Ever since I got big into RPGs I’ve been obsessed with character alignment charts.
I even bought one of those cool CritSuccess die rings that determines alignments at random. Alignment is a way to determine a person’s character in very vague terms. Under each of the nine alignment categories lie a variety of philosophies and personality traits that more or less cover the range of human behavior. Though there are online tests to help you determine which category you fall under, studying which traits apply to each alignment can better help you to discover where you truly fall on the spectrum.
To give you all a general idea of the nine main alignments, I’ve broken each description down and included examples of some of my favorite characters who I feel illustrate each type.
This alignment is more commonly known as “The Crusader”. Lawful goods are filled with compassion and honor and use these traits in their battle against evil. They are disciplined, fight relentlessly, and always stick to their word. Overall, they’re just truly good people. Their worst fear is seeing evil go unpunished.
Characters that fit this description: Dana Scully, Leslie Knope, Ellen Ripley
This character type is referred to as “The Benefactor”. Neutral goods work with people in power and are devoted to helping others, but they don’t necessarily have any bias in either direction. They are usually chosen to fight for a particular side and spend their journey learning what exactly it is that they’re fighting for. I would argue that neutral good is a transitional phase as far as alignments go. By the end of a neutral good’s heroic journey, they have usually determined whether or not they are lawful or chaotic good. Unless of course, they turn evil.
Characters that fit this description: Luke Skywalker, Neo, Frodo Baggins
Not to be totally biased, but this is one of the best alignments. Commonly referred to as “The Rebel,” chaotic goods let their conscience be their guide. They have their own morals that may conflict with society, but CGs don’t care for rules and regulations. These characters are ultimately benevolent and have kind hearts. And are usually fighting for a cause that is nearly impossible to win.
Characters that fit this description: Matt Murdock, Fox Mulder, Mal Reynolds
If a character is lawful neutral, they are law-abiders to a T. Referred to as “The Judge,” they are different from lawful good, because they don’t let a crusade against evil cloud their judgement. LNs are non-biased, very much by the book, and believe firmly in an organization of some sort.
(Arguably, Zoe Washburne is not technically a law-abider, but the entire Firefly universe is very immoral so I would say this counts.)
Characters that fit this description: Zoe Washburne, Temperance Brennan, Gil Grissom
This is the perfect alignment for those who are unsure of their conviction and morals. Not to say it’s a cop out, in fact, neutral characters can be some of the strongest characters in existence because they aren’t burdened by emotions and never have to worry about their good (or bad) intentions being misconstrued. They see things as they are and act upon each moment in whatever way they see fit.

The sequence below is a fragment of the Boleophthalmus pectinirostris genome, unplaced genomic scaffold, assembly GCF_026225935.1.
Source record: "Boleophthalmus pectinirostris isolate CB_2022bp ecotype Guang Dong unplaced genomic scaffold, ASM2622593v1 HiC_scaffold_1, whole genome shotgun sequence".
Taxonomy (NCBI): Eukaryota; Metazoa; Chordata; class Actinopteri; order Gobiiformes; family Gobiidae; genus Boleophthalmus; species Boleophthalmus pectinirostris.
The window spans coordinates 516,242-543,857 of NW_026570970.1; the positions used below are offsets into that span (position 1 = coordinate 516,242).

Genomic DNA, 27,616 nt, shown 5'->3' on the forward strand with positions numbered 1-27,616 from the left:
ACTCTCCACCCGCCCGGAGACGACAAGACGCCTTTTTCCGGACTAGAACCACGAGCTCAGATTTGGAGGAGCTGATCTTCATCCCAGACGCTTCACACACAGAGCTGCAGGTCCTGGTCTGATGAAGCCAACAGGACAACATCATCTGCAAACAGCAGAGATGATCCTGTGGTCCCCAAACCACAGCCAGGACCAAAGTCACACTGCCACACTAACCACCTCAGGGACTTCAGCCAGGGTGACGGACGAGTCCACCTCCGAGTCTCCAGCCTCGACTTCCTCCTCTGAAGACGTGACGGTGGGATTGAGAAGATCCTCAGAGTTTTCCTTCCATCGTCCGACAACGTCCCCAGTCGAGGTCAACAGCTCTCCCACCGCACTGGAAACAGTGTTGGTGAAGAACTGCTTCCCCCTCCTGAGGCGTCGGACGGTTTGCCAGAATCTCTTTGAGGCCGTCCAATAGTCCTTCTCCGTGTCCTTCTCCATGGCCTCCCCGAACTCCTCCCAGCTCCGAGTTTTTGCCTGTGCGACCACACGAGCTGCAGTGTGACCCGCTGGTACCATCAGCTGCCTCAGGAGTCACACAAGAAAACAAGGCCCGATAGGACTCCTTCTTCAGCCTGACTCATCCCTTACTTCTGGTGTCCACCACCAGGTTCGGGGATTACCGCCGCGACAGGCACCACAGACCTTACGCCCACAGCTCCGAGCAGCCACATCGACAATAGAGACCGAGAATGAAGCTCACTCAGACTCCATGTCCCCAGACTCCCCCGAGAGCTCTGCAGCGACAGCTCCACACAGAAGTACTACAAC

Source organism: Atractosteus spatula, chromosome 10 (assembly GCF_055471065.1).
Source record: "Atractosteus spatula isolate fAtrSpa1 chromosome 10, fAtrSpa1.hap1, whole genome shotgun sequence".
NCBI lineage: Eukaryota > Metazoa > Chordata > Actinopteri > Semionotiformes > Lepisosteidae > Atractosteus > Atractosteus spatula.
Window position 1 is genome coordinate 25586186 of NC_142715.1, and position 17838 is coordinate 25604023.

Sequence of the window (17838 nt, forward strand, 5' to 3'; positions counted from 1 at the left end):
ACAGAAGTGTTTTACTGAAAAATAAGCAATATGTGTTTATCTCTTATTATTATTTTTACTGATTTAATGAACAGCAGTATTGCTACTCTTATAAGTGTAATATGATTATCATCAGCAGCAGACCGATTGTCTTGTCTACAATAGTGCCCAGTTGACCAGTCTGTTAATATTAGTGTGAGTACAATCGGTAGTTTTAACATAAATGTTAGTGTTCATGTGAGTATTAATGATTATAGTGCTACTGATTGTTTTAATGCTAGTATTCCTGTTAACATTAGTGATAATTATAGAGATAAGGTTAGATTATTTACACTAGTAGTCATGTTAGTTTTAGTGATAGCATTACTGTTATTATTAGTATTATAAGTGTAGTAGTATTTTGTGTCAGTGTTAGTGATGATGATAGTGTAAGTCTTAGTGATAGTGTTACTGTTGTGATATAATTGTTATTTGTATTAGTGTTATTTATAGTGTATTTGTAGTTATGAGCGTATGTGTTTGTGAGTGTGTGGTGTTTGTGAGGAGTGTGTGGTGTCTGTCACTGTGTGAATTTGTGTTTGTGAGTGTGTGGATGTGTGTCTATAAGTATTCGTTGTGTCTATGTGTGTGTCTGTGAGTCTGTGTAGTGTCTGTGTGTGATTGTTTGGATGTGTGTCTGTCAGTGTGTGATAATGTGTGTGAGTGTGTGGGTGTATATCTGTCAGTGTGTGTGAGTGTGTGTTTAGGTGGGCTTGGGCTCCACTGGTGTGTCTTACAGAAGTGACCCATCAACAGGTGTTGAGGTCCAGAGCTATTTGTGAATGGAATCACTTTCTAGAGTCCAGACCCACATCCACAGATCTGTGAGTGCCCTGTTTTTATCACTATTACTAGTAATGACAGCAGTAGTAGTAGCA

Characters that fit this description: Sherlock Holmes, “The Driver” (Ryan Gosling’s character in Drive), M (James Bond)
This character type is commonly known as “The Free Spirit”. They follow their own whims like chaotic goods, but unlike chaotic goods are mainly focused on their own well-being. They’re not evil about it, they just aren’t necessarily motivated by the needs of others. CNs have the ultimate freedom to come and go as they please and do as they want. They’re against government, laws, and any sort of rules and restrictions.
Characters that fit this description: Marv (Sin City), Captain Jack Sparrow, River Tam
This alignment refers to characters who practice finely crafted evil. They’re referred to as “The Dominator” because they are diabolical juggernauts who believe in common lawful traits like loyalty and order, but have no regard for life.
Characters that fit this description: Hannibal Lecter, Cersei Lannister, Lex Luthor
Known as “The Malefactor,” neutral evils are known for doing whatever evil they can get away with. They are evil purely for the sake of being evil, not for a malevolent cause like chaotic evil. And in a way, it’s almost worst. At least the other evil alignments have something they’re striving for. Neutral evil just… is evil. *shudders*
Characters that fit this description: Two-Face, Scar, Yzma
Fittingly known as “The Destroyer,” CE thrives on blood lust and greed. They will do whatever it takes to get what they want. If you find yourself identifying with chaotic evil, not to judge or anything, but… I’m scared. But hey, some men just want to watch the world burn.
Characters that fit this description: Joffrey Baratheon, Ramsay Bolton, The Joker
So, where do you fit in? Personally speaking, I received Chaotic Neutral when I took the test, but I haven’t met a single person familiar with the alignment system that hasn’t called me Chaotic Good.
Let us know where you fall in the comments below!
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This article was originally published on Geek & Sundry.